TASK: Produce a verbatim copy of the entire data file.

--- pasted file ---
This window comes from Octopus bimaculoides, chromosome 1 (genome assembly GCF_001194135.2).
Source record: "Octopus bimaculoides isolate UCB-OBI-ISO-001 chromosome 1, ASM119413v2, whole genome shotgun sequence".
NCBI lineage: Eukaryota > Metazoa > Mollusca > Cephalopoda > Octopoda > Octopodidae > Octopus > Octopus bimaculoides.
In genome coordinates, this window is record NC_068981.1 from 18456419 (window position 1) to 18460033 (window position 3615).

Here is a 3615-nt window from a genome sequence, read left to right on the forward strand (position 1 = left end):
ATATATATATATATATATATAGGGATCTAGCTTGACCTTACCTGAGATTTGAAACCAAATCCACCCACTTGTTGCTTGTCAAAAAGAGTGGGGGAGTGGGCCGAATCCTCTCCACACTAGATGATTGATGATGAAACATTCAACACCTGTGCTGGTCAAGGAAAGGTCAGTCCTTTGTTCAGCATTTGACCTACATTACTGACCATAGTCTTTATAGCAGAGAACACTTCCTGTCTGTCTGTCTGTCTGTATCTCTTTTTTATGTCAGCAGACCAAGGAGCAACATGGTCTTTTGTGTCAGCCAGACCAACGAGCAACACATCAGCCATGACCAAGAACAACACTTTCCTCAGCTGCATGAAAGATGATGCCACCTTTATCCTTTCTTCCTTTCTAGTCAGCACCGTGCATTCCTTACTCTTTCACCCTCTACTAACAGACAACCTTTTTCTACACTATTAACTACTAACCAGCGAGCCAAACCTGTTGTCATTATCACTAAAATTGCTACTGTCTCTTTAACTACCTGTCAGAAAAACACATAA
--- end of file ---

This window comes from Octopus bimaculoides, chromosome 1 (genome assembly GCF_001194135.2).
Source record: "Octopus bimaculoides isolate UCB-OBI-ISO-001 chromosome 1, ASM119413v2, whole genome shotgun sequence".
NCBI lineage: Eukaryota > Metazoa > Mollusca > Cephalopoda > Octopoda > Octopodidae > Octopus > Octopus bimaculoides.
In genome coordinates, this window is record NC_068981.1 from 18456419 (window position 1) to 18460033 (window position 3615).

Here is a 3615-nt window from a genome sequence, read left to right on the forward strand (position 1 = left end):
ATATATATATATATATATATAGGGATCTAGCTTGACCTTACCTGAGATTTGAAACCAAATCCACCCACTTGTTGCTTGTCAAAAAGAGTGGGGGAGTGGGCCGAATCCTCTCCACACTAGATGATTGATGATGAAACATTCAACACCTGTGCTGGTCAAGGAAAGGTCAGTCCTTTGTTCAGCATTTGACCTACATTACTGACCATAGTCTTTATAGCAGAGAACACTTCCTGTCTGTCTGTCTGTCTGTATCTCTTTTTTATGTCAGCAGACCAAGGAGCAACATGGTCTTTTGTGTCAGCCAGACCAACGAGCAACACATCAGCCATGACCAAGAACAACACTTTCCTCAGCTGCATGAAAGATGATGCCACCTTTATCCTTTCTTCCTTTCTAGTCAGCACCGTGCATTCCTTACTCTTTCACCCTCTACTAACAGACAACCTTTTTCTACACTATTAACTACTAACCAGCGAGCCAAACCTGTTGTCATTATCACTAAAATTGCTACTGTCTCTTTAACTACCTGTCAGAAAAACACATAA